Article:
You may have trained for bike, swim and run but there is, of course, a fourth event in triathlon; the transition.


The transition area in a triathlon is the area for changing from one discipline to another. That may be from swimming to cycling or from cycling to running.
Transition 1 (often referred to as “T1”) is where you will store your bike gear when you transition from the swim to the bike. Transition 2 or, (you guessed it!) “T2” is where you store your run gear when you transition from the bike to the run.
The transition takes the least amount of time of any triathlon activity, however, getting it wrong can be disastrous. From penalties given to time wasted - a poor approach to transition can have a serious effect. This applies as much to elite level athletes as amateur triathletes.
It’s not difficult to see why either. Anyone who has been training for some time knows how uncomfortable and awkward it can be going from one discipline to the next. The mixture of activities, preparations and things to remember at each transition area along with the pressure of time can make it tricky for any seasoned competitor.
A swift progression through the transition area though can really boost your time, confidence and mentality as you move from one discipline to another.
Like most things Triathlon - preparation is key. To help with this, we’ve put together the handy plan below packed full of tips to make your transition as smooth as possible.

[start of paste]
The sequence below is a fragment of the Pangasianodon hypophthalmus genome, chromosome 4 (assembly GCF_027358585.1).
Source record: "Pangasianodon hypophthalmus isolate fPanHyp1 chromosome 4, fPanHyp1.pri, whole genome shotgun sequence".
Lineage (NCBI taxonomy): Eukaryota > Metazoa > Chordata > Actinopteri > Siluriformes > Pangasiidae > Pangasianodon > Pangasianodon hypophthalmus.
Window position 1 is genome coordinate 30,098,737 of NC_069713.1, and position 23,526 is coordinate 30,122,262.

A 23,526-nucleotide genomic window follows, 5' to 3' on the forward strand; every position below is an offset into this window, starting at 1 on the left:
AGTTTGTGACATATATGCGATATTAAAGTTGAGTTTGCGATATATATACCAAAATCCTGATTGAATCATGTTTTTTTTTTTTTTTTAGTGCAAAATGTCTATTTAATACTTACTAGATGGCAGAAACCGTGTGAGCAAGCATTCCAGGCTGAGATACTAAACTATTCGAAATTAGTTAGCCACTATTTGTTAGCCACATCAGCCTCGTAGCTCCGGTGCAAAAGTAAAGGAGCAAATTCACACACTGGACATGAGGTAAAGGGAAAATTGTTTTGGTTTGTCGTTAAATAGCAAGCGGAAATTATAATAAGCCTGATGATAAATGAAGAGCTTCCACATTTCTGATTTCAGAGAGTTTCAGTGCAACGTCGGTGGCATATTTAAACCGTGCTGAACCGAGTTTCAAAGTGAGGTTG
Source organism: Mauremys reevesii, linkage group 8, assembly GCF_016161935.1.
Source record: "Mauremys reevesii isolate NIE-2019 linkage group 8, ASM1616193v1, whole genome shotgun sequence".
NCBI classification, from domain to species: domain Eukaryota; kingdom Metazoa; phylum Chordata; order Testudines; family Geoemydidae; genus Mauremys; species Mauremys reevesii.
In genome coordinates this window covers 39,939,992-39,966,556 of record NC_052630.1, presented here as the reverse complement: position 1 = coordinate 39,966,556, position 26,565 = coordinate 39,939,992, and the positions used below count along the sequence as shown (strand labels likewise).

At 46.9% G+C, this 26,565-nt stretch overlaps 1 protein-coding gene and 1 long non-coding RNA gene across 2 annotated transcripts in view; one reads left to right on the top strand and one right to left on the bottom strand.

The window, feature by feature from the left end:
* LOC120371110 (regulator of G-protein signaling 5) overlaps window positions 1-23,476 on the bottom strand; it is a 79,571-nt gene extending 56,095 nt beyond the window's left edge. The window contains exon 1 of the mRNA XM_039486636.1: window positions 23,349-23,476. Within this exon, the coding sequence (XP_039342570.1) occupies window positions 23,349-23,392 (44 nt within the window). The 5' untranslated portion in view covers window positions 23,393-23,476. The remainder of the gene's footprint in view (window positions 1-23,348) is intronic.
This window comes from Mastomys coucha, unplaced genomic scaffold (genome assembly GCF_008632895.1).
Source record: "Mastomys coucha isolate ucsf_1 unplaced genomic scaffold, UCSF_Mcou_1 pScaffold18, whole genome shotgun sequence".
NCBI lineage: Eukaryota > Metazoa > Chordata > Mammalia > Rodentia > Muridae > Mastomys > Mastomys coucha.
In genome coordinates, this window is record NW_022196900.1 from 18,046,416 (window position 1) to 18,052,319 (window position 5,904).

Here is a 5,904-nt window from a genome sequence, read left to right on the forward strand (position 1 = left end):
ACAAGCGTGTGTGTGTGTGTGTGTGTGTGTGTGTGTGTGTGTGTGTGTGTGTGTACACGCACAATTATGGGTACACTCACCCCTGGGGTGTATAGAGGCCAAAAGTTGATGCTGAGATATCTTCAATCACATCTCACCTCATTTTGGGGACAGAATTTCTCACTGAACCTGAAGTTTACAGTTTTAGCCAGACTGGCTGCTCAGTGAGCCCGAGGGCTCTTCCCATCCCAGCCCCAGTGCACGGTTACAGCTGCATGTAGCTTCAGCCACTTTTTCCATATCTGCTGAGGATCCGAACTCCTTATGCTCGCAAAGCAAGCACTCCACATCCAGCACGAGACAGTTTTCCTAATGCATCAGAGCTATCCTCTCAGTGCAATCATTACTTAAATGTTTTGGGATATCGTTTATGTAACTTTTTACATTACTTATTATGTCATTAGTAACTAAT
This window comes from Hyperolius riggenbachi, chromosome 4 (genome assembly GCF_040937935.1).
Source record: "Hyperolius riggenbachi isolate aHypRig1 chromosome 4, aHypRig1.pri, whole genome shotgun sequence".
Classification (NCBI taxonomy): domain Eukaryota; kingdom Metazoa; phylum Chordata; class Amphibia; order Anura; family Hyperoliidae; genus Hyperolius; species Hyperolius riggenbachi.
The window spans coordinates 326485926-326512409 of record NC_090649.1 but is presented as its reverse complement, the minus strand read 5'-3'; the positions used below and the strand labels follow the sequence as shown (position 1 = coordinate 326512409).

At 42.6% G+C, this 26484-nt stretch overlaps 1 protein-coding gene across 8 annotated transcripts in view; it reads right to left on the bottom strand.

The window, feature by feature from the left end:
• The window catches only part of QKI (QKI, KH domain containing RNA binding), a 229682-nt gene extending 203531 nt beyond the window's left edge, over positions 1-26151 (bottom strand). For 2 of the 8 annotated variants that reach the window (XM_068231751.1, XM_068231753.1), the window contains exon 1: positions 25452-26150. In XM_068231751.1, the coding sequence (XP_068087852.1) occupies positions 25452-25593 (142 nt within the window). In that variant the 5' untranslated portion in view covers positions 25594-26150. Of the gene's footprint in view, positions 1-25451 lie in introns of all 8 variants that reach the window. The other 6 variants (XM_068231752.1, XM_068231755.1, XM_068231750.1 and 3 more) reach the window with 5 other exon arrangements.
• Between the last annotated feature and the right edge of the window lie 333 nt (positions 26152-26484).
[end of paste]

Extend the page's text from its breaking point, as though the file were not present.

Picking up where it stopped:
Now, to those new to triathlon, it’s worth noting that all triathlon events will have a designated transition area but how that area works, particularly in terms of storing your bike (or “racking”) can vary between events.
For example, larger events like Ironman will require you to put your equipment into bags that you collect as you come through both T1 and T2. For smaller and local events it's quite standard to just leave your equipment by your bike.
Having said this, when setting up your transition area you should aim to take up a minimal amount of space. Keeping your equipment to an absolute minimum will help you to make a faster transition.
As a general rule of thumb, be respectful of other people in the transition area. You may be new to triathlon but leaving your items strewn about like a 14-year-old’s bedroom will not win you any friends. You have been warned!
When arriving for your race, you will be given a number. Each of the bike racks within the transition area will be assigned to competitors of a certain number. For example rack one will be for competitors numbered 1 - 10. Rack two will be for competitors numbered 11-20 and so on. Find the correct rack that corresponds to your number. Then:
• Rack your bike
• Place your bag on the ground - remember that your gear must be placed to the immediate right or left of your bicycle tyre touching the ground.
• Remove your race belt from your bag.
• Take your race belt and number to get body marked and receive your timing chip.
• Use a standard sized bath towel folded over on the ground to mark where your equipment is in the transition area.
• Check out the approach to the transition area - not only will this help you get your bearings as you’re coming out of the water but it will also help you notice any other problems to be aware of.
• Make a mental note of any landmarks. Things like banners, buildings or other signage are all useful. This will help you to orientate yourself and find your gear quicker while in the transition area.
With all the above in place, you can pick up your goggles and cap safe in the knowledge you’re as prepared as possible.


T1 begins as soon as you cross the timing mat after finishing the swim leg of your race. Here are a selection of tips to make this as easy as possible:
• Exit the water swiftly and begin taking off your cap and goggles.
• Once you reach your bike, quickly put on your gear and get ready to walk your bike out of the transition area.